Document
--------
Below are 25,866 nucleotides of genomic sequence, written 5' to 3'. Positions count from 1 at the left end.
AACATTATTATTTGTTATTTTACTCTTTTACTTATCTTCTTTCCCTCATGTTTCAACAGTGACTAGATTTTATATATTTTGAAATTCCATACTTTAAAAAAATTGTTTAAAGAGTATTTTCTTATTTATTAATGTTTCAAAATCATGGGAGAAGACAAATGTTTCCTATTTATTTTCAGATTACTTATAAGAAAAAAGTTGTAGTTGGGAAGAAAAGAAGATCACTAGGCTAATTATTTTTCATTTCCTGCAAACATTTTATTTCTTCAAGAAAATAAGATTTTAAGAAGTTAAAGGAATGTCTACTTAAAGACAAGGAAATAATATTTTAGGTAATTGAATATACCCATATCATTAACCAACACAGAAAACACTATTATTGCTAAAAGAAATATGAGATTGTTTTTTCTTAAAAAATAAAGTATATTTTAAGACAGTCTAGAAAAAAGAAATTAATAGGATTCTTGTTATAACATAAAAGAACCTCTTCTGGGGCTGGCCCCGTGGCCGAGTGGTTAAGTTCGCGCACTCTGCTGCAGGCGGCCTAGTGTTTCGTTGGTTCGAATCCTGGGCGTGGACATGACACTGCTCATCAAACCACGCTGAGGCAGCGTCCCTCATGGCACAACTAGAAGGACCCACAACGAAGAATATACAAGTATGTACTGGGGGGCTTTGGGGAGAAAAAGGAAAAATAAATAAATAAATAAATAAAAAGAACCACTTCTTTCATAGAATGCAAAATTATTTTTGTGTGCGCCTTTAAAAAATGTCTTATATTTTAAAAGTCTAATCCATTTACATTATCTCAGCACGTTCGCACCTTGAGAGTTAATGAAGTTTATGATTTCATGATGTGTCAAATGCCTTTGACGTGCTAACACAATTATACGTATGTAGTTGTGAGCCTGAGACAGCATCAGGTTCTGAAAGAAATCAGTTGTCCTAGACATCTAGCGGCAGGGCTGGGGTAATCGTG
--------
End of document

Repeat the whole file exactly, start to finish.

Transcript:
Below are 25,866 nucleotides of genomic sequence, written 5' to 3'. Positions count from 1 at the left end.
AACATTATTATTTGTTATTTTACTCTTTTACTTATCTTCTTTCCCTCATGTTTCAACAGTGACTAGATTTTATATATTTTGAAATTCCATACTTTAAAAAAATTGTTTAAAGAGTATTTTCTTATTTATTAATGTTTCAAAATCATGGGAGAAGACAAATGTTTCCTATTTATTTTCAGATTACTTATAAGAAAAAAGTTGTAGTTGGGAAGAAAAGAAGATCACTAGGCTAATTATTTTTCATTTCCTGCAAACATTTTATTTCTTCAAGAAAATAAGATTTTAAGAAGTTAAAGGAATGTCTACTTAAAGACAAGGAAATAATATTTTAGGTAATTGAATATACCCATATCATTAACCAACACAGAAAACACTATTATTGCTAAAAGAAATATGAGATTGTTTTTTCTTAAAAAATAAAGTATATTTTAAGACAGTCTAGAAAAAAGAAATTAATAGGATTCTTGTTATAACATAAAAGAACCTCTTCTGGGGCTGGCCCCGTGGCCGAGTGGTTAAGTTCGCGCACTCTGCTGCAGGCGGCCTAGTGTTTCGTTGGTTCGAATCCTGGGCGTGGACATGACACTGCTCATCAAACCACGCTGAGGCAGCGTCCCTCATGGCACAACTAGAAGGACCCACAACGAAGAATATACAAGTATGTACTGGGGGGCTTTGGGGAGAAAAAGGAAAAATAAATAAATAAATAAATAAAAAGAACCACTTCTTTCATAGAATGCAAAATTATTTTTGTGTGCGCCTTTAAAAAATGTCTTATATTTTAAAAGTCTAATCCATTTACATTATCTCAGCACGTTCGCACCTTGAGAGTTAATGAAGTTTATGATTTCATGATGTGTCAAATGCCTTTGACGTGCTAACACAATTATACGTATGTAGTTGTGAGCCTGAGACAGCATCAGGTTCTGAAAGAAATCAGTTGTCCTAGACATCTAGCGGCAGGGCTGGGGTAATCGTG